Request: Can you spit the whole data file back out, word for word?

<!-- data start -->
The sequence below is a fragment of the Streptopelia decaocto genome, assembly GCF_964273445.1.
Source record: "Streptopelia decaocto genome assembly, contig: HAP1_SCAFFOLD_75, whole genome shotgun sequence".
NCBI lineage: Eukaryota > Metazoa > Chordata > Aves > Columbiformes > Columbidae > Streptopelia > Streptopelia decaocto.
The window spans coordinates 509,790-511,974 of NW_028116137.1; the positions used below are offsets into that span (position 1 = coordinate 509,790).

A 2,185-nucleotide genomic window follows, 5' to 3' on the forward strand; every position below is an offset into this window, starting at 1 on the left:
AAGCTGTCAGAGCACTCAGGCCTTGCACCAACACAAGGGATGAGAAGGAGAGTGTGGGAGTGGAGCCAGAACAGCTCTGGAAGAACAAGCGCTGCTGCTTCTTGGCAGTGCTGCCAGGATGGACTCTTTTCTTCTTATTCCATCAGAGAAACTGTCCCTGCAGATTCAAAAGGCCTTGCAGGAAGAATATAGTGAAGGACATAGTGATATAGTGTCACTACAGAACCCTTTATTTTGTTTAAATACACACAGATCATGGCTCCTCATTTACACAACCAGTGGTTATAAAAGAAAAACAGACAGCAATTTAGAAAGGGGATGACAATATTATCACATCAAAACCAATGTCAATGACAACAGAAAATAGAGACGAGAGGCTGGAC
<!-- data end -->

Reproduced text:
The sequence below is a fragment of the Streptopelia decaocto genome, assembly GCF_964273445.1.
Source record: "Streptopelia decaocto genome assembly, contig: HAP1_SCAFFOLD_75, whole genome shotgun sequence".
NCBI lineage: Eukaryota > Metazoa > Chordata > Aves > Columbiformes > Columbidae > Streptopelia > Streptopelia decaocto.
The window spans coordinates 509,790-511,974 of NW_028116137.1; the positions used below are offsets into that span (position 1 = coordinate 509,790).

A 2,185-nucleotide genomic window follows, 5' to 3' on the forward strand; every position below is an offset into this window, starting at 1 on the left:
AAGCTGTCAGAGCACTCAGGCCTTGCACCAACACAAGGGATGAGAAGGAGAGTGTGGGAGTGGAGCCAGAACAGCTCTGGAAGAACAAGCGCTGCTGCTTCTTGGCAGTGCTGCCAGGATGGACTCTTTTCTTCTTATTCCATCAGAGAAACTGTCCCTGCAGATTCAAAAGGCCTTGCAGGAAGAATATAGTGAAGGACATAGTGATATAGTGTCACTACAGAACCCTTTATTTTGTTTAAATACACACAGATCATGGCTCCTCATTTACACAACCAGTGGTTATAAAAGAAAAACAGACAGCAATTTAGAAAGGGGATGACAATATTATCACATCAAAACCAATGTCAATGACAACAGAAAATAGAGACGAGAGGCTGGAC